City Commissioner Jeanna Mastrodicasa received an iPad from the city a little more than a year ago and is still giddy about it.
"I very much like it," Mastrodicasa said, laughing. "It saves money for the city, and I think it also helps us in our meetings."
However, with elections for the City Commission on Tuesday, two current city commissioners will be out of office this year. This means their city-paid-for iPads will have to be returned to the city or purchased for a discounted price.
The city bought the iPads for the seven city commissioners, the city manager and the city attorney.
If turned back into the city, the iPad's memory will be erased, and the device will be given to an incoming commissioner. If a commissioner chooses to purchase it, it will cost him or her about $200, which will go into a fund for buying new iPads.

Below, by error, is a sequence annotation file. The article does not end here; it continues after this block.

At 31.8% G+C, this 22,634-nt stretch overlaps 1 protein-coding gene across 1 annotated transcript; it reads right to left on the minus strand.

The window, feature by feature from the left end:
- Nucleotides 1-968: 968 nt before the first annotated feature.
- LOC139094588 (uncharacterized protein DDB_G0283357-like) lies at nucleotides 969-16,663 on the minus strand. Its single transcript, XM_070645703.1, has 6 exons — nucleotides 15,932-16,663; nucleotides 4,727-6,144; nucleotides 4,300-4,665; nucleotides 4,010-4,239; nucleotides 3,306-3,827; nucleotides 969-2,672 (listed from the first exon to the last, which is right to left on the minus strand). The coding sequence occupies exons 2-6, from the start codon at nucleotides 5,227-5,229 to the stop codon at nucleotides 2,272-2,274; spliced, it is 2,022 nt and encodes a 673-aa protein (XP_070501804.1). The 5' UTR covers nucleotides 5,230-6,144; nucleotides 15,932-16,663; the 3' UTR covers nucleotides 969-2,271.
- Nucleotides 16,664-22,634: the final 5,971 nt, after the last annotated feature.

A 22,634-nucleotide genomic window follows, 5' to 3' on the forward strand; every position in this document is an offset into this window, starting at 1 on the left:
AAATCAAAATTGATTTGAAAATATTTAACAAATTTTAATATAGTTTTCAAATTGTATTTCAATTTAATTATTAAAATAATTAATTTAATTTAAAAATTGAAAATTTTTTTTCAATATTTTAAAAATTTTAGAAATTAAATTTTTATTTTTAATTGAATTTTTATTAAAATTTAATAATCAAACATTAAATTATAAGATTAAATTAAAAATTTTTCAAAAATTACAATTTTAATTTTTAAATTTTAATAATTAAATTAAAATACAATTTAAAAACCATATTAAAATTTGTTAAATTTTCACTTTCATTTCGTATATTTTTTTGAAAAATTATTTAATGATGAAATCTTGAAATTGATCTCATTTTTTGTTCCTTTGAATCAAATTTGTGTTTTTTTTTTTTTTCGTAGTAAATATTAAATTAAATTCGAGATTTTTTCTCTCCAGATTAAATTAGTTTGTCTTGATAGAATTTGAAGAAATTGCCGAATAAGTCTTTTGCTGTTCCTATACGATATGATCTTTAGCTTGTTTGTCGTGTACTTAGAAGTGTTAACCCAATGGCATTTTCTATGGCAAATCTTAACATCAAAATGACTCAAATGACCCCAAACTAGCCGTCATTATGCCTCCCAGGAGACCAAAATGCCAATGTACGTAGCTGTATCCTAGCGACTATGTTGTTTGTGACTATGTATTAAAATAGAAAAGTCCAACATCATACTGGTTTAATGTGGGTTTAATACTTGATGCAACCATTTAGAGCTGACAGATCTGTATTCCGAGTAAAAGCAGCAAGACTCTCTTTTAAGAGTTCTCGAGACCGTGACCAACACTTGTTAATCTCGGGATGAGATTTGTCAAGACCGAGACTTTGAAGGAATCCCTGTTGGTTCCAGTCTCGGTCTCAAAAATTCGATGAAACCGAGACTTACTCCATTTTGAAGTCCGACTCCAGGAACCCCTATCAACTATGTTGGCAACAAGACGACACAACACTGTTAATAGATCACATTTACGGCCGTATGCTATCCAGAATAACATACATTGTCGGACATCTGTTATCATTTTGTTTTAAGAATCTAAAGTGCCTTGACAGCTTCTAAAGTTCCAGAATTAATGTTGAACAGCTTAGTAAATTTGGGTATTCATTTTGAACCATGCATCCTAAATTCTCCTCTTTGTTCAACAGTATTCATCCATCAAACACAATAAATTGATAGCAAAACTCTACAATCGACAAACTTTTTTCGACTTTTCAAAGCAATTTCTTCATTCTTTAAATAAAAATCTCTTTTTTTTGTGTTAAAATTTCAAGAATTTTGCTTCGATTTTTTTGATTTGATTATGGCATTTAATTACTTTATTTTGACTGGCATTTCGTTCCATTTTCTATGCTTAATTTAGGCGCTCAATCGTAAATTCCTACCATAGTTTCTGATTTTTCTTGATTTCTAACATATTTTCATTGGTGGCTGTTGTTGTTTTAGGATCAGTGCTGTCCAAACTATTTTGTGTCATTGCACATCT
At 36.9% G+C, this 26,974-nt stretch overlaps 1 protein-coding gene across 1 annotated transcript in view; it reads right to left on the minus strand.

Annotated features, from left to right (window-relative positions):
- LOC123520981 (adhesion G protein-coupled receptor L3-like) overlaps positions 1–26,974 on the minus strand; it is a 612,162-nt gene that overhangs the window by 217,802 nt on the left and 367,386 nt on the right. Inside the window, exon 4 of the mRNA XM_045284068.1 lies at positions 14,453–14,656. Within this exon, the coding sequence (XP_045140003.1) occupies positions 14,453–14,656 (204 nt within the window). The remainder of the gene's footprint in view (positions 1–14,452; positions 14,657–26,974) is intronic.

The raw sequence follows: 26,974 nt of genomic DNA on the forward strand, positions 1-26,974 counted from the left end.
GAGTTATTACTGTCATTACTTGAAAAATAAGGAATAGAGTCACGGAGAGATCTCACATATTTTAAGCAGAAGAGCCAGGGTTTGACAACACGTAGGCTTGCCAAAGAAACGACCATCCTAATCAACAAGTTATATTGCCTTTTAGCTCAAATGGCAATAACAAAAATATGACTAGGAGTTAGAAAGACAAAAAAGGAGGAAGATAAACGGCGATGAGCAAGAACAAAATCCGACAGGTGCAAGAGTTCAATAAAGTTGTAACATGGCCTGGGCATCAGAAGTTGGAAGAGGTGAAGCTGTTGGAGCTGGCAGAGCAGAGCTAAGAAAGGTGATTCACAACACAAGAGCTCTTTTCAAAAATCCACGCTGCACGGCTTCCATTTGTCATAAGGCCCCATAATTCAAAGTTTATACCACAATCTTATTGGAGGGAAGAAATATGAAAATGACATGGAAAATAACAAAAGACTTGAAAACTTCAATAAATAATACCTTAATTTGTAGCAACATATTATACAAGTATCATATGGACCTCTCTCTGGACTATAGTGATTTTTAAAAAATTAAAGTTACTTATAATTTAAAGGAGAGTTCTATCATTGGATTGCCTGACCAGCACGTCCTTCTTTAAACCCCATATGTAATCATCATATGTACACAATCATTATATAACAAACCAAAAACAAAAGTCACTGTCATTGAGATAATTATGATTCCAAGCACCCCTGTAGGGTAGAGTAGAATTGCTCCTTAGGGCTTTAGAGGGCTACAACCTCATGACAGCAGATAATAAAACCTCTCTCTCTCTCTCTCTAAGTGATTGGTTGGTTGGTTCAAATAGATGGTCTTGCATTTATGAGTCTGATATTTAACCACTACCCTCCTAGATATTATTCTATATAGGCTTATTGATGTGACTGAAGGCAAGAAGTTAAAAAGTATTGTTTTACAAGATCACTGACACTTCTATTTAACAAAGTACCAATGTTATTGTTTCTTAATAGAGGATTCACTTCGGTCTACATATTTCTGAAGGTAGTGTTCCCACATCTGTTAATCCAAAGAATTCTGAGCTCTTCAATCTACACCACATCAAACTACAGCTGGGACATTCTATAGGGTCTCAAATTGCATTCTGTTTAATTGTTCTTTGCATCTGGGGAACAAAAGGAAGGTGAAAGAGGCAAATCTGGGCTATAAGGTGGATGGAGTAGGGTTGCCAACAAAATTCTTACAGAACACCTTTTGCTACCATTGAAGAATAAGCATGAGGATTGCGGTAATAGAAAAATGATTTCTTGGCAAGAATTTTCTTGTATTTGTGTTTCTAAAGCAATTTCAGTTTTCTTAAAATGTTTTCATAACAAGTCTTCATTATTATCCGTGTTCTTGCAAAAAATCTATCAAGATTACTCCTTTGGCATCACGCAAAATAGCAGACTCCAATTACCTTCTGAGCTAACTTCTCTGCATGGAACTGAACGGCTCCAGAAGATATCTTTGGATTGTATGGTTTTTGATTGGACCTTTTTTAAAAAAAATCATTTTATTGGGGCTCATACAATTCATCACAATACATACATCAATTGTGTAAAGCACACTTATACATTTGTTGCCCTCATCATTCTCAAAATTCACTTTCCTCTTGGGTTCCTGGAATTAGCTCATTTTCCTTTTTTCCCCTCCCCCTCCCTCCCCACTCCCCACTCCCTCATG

Becky Rountree, the city's director of administrative services, said the devices were bought with the savings the city obtained by going paperless.
The city paid $499 for each iPad a little more than a year ago, which Rountree said was much less than it would cost to print all the documents that go through City Hall.
She said it cost $785 a year to print the agendas for each commission meeting. The city saved about $5,500 a year in paper and ink by switching to the devices.
Rountree said the savings are substantial when you factor in the time it took city employees to organize, file and bind the agendas.
Given her options, Mastrodicasa said she would most likely purchase her iPad from the city at the end of her term in a few months.
"I actually don't use it much for personal use now," Mastrodicasa said. "But I have two small children, and everyone tells me they'll love to play with it."